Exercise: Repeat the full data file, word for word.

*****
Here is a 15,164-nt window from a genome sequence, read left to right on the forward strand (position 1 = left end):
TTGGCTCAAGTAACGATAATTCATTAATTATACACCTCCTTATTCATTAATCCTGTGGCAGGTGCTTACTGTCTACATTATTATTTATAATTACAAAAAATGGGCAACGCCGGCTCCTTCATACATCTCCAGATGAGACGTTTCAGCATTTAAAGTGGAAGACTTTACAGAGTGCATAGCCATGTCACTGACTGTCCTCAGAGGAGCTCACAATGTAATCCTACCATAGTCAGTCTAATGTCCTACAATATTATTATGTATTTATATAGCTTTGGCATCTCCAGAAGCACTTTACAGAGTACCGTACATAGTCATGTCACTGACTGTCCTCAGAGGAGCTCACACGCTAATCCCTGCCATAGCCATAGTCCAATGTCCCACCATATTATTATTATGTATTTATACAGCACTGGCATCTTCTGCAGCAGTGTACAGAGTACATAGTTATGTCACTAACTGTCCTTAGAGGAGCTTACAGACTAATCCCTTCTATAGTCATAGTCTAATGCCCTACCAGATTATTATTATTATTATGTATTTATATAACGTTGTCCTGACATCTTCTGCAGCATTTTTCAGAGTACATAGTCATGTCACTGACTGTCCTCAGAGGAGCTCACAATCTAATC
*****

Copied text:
Here is a 15,164-nt window from a genome sequence, read left to right on the forward strand (position 1 = left end):
TTGGCTCAAGTAACGATAATTCATTAATTATACACCTCCTTATTCATTAATCCTGTGGCAGGTGCTTACTGTCTACATTATTATTTATAATTACAAAAAATGGGCAACGCCGGCTCCTTCATACATCTCCAGATGAGACGTTTCAGCATTTAAAGTGGAAGACTTTACAGAGTGCATAGCCATGTCACTGACTGTCCTCAGAGGAGCTCACAATGTAATCCTACCATAGTCAGTCTAATGTCCTACAATATTATTATGTATTTATATAGCTTTGGCATCTCCAGAAGCACTTTACAGAGTACCGTACATAGTCATGTCACTGACTGTCCTCAGAGGAGCTCACACGCTAATCCCTGCCATAGCCATAGTCCAATGTCCCACCATATTATTATTATGTATTTATACAGCACTGGCATCTTCTGCAGCAGTGTACAGAGTACATAGTTATGTCACTAACTGTCCTTAGAGGAGCTTACAGACTAATCCCTTCTATAGTCATAGTCTAATGCCCTACCAGATTATTATTATTATTATGTATTTATATAACGTTGTCCTGACATCTTCTGCAGCATTTTTCAGAGTACATAGTCATGTCACTGACTGTCCTCAGAGGAGCTCACAATCTAATC